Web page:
The badger is one of those animals to have shuffled its way into the human imagination. My first exposure to badger folklore was when my father told me that a harassed badger could be uncommonly fierce, and that, like a wolverine or a Tasmanian Devil, he packed a punch beyond his diminutive size. This idea of a small British creature taking on large dogs, or even wolves and bears, appealed to a young boy’s imagination.
Around the same time, I read about Badger from Wind in the Willows. Badger was short-tempered, intimidating, and did not suffer fools gladly – the fool, of course, being Mr Toad. Bill Murray’s badger character from the recent Fantastic Mr Fox film fought – or “cussed” – with George Clooney’s Mr Fox. Badgers have also featured in stories by Richard Adams, Beatrix Potter, Lewis Carroll, and in an episode of The Simpsons.
Badgers have been eaten and used for their pelts in various parts of the world. Until the 1800s, they were subject to baiting in the UK. Things have somewhat changed. Now badgers in Britain (the European badger is called Meles Meles) have greater security in the form of the Protection of Badgers Act 1992, which prescribes criminal penalties for harming or killing the animals. Prior to that, they were gassed in their setts to prevent the spread of Bovine Tuberculosis (bTB).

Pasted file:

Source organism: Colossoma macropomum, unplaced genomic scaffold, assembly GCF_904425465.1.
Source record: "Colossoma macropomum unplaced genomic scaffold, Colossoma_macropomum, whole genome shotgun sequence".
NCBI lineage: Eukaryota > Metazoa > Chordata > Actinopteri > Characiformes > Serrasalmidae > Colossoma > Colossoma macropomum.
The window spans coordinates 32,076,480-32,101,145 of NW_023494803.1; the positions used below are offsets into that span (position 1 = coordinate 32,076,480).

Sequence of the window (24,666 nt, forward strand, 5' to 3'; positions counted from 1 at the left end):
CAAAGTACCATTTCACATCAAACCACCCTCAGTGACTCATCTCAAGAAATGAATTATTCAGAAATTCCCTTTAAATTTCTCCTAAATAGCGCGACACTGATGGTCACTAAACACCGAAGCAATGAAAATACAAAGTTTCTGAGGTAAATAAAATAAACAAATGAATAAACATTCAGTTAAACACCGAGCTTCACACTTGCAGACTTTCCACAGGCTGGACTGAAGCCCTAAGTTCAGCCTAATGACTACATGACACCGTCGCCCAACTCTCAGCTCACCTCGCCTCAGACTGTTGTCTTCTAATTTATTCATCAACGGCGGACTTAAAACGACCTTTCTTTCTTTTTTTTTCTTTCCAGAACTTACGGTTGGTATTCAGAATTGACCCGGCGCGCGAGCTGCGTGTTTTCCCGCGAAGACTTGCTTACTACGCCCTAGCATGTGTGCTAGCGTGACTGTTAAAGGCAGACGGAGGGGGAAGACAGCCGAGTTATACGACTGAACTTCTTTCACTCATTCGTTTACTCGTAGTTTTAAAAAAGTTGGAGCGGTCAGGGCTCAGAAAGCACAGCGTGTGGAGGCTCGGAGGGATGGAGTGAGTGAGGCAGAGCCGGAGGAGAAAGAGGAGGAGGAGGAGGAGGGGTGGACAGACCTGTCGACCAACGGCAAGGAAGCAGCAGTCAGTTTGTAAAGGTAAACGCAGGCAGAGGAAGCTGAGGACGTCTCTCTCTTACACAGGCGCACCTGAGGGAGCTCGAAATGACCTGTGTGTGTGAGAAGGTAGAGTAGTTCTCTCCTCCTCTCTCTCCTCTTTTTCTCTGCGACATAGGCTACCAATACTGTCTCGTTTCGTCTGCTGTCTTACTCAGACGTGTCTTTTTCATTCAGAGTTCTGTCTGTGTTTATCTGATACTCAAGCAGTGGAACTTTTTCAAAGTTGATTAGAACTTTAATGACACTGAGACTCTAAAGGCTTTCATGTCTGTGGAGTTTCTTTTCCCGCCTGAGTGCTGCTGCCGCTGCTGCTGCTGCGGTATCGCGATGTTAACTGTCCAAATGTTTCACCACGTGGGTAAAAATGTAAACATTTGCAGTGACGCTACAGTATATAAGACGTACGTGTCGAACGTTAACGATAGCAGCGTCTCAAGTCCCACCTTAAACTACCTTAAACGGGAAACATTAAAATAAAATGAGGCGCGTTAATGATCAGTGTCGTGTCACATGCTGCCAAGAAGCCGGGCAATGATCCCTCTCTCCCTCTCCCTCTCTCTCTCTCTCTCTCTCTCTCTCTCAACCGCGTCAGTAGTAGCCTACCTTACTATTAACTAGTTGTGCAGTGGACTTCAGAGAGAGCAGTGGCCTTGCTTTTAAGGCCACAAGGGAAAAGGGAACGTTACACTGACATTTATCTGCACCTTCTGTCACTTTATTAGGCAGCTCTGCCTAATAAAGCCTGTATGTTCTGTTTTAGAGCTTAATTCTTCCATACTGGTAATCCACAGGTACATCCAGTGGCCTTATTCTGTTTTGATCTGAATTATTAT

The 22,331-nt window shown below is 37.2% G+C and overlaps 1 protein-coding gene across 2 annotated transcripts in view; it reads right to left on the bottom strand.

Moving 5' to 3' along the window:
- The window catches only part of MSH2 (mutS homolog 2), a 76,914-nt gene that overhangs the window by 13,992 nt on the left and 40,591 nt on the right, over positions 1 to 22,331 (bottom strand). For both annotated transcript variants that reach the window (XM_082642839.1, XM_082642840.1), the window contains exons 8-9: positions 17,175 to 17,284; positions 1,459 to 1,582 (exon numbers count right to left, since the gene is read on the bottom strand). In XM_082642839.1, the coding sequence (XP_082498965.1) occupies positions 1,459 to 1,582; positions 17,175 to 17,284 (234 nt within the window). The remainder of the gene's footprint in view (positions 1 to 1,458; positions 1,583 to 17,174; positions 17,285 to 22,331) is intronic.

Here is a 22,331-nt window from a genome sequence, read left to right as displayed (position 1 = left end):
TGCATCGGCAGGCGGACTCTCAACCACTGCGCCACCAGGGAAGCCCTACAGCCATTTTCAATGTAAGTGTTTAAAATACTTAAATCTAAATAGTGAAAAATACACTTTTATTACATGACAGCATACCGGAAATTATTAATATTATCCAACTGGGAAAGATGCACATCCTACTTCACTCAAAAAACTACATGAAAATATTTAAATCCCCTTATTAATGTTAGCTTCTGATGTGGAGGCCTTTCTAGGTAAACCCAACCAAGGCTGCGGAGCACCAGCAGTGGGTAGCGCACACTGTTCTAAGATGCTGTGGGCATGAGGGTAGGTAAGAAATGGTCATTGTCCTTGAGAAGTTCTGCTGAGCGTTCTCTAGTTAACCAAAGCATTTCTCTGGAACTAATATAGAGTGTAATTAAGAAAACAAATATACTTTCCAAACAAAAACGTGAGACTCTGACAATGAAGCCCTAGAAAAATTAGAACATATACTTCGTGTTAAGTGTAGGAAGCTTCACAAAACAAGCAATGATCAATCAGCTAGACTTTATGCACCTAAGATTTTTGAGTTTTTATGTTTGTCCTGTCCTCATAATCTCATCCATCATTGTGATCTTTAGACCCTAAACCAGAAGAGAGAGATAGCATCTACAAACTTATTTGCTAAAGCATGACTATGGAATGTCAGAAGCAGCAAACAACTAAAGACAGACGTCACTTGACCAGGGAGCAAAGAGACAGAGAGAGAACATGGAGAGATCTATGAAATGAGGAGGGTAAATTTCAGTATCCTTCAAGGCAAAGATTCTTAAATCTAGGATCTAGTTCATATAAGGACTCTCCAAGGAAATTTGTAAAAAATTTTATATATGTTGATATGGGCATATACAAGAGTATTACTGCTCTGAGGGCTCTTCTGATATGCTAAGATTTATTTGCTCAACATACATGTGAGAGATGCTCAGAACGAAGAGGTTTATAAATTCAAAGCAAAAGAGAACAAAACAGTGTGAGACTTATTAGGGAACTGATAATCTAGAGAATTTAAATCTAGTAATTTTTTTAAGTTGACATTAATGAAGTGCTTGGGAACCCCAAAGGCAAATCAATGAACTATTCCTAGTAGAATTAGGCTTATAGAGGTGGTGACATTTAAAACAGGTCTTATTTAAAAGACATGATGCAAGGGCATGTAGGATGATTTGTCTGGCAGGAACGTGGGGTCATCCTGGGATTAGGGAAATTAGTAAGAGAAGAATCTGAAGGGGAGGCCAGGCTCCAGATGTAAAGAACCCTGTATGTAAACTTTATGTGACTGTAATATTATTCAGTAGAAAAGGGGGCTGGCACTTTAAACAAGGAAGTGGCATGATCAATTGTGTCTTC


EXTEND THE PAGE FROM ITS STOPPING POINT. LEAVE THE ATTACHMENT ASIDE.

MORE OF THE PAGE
As I write, badgers are once again in the news in the UK. Brian May has just led a demonstration in London against the Tory Government’s plan to cull some of them. May, from the rock group Queen, released a very Queen-esque snippet – a short song of protest called Badger, Badger, Badger. This old rocker is an eloquent spokesperson for the anti-cull side. He is joined by Bill Oddie, for many years an enthusiastic advocate for wild British creatures. Oddie is now looking as fiercely resolute as a wounded badger. Some other celebrities, plus the Badger Trust and the RSPCA, are similarly set against the cull. Continue reading Vet Ethics: A badger brouhaha